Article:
Dismiss Notice
Join Physics Forums Today!
The friendliest, high quality science and math community on the planet! Everyone who loves science is here!

Homework Help: Cross and dot products?

  1. Jan 21, 2010 #1
    What is significance of the trig functions in both the cross and the dot product? I understand what the dot and cross products are, how they work, and what they give...but I don't understand why the dot product uses cosine and the cross product uses sine?
  2. jcsd
  3. Jan 21, 2010 #2
    Actually never mind. I'm reading some proofs and my trig skills are rusty, so it doesn't make any sense. I know how to use cross/dot products and what they do, so that's close enough for me.
  4. Jan 21, 2010 #3


    User Avatar
    Staff Emeritus
    Science Advisor
    Homework Helper
    Education Advisor

    Let's assume you define the dot product as [itex]A\cdot B = A_xB_x+A_yB_y+A_zB_z[/itex]. You can easily show that rotations don't affect the dot product. If you have two vectors A and B and rotate the system so they are now A' and B', you'll get the same result for the dot product using either pair, i.e. [itex]A\cdot B=A'\cdot B'[/itex]. So you can always perform a rotation so that A points along the x-axis, so that A = |A|(1,0,0). The dot product will therefore equal [itex]A\cdot B = |A|B_{x}[/itex]. Now [itex]B_{x}[/itex] is just the projection of B onto the x-axis, which, using basic trig, is [itex]B_{x} = |B|\cos \theta[/itex], where [itex]\theta[/itex] is the angle B makes with the x-axis, which is also the angle between A and B. So you get [itex]A\cdot B = |A||B|\cos\theta[/itex].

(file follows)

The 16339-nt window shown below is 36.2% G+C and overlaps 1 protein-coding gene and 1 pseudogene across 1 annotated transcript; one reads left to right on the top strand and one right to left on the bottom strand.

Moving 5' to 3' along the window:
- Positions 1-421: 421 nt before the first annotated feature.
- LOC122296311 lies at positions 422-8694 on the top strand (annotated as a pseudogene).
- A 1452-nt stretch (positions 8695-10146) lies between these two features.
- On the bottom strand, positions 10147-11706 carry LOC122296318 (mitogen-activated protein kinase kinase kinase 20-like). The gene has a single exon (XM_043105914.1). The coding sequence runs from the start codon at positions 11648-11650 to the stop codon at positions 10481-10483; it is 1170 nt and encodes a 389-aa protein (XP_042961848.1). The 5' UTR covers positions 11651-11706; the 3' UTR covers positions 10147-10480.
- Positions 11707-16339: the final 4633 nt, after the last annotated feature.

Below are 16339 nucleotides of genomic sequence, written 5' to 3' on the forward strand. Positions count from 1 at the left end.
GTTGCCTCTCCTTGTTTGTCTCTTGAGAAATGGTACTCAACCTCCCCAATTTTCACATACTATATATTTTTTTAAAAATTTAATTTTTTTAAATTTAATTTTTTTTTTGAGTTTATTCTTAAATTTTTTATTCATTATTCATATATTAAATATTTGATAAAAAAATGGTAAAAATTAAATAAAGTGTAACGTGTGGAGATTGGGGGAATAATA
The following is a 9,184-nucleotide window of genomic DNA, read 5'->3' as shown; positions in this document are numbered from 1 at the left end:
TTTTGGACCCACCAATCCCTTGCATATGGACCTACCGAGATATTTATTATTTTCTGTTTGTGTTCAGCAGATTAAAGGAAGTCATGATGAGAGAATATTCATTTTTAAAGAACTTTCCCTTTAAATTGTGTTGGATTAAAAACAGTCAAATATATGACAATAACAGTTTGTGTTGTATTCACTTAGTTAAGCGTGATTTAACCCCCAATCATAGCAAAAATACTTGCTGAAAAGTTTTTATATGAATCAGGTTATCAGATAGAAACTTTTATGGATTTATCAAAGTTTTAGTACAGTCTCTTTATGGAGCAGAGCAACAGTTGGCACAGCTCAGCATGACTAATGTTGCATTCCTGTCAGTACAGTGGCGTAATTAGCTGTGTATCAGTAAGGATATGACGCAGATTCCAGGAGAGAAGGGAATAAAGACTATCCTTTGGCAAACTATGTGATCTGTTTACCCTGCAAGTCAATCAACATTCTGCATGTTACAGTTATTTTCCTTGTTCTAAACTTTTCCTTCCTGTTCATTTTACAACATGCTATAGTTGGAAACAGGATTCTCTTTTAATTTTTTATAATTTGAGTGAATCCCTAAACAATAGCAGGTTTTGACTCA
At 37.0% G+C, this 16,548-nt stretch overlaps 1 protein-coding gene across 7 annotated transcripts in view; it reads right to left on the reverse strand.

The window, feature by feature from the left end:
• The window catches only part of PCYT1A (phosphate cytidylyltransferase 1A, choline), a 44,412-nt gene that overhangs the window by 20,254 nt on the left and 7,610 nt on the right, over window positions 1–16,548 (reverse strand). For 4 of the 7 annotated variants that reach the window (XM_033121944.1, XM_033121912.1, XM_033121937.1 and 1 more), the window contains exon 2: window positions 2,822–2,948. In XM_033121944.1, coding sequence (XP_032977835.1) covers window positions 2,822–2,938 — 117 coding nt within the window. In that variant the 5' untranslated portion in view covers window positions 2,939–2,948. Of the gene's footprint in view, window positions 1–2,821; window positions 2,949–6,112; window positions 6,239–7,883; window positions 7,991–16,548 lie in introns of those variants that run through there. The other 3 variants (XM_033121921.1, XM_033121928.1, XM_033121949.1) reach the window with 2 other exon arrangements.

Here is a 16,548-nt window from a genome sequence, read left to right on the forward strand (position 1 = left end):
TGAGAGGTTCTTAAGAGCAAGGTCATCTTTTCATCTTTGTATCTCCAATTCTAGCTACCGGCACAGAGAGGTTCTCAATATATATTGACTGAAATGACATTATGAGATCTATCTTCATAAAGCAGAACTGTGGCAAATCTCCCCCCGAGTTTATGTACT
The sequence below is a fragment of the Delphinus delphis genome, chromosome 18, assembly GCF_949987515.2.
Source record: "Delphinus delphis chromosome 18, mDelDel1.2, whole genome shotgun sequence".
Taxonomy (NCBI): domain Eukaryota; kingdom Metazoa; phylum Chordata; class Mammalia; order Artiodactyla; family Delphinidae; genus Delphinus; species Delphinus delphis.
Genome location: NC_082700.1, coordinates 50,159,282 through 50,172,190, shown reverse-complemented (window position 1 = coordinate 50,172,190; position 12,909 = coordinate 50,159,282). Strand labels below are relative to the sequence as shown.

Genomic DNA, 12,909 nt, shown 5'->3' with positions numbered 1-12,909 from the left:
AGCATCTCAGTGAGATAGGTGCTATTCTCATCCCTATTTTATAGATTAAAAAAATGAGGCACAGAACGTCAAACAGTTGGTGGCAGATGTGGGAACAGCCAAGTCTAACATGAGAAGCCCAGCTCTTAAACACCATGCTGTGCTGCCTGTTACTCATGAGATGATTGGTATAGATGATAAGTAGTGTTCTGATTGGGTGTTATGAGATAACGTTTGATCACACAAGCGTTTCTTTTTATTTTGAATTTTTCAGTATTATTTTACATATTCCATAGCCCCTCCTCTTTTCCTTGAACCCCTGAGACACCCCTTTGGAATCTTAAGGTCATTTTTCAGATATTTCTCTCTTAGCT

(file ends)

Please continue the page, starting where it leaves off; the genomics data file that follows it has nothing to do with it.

The dot product is a special case of what's called an inner product. The definition above is the inner product for plain old three-dimensional Euclidean space, but other spaces are characterized by having a different inner product. If you have two vectors A and B in such a space, you can use

    [tex]\cos\theta=\frac{\langle A,B\rangle}{\sqrt{\langle A,A\rangle}\sqrt{\langle B,B\rangle}}[/tex]

    where [itex]\langle A,B\rangle[/itex] is the inner product of A and B, to define angles in this space. In this case, the cosine is there by definition.
Share this great discussion with others via Reddit, Google+, Twitter, or Facebook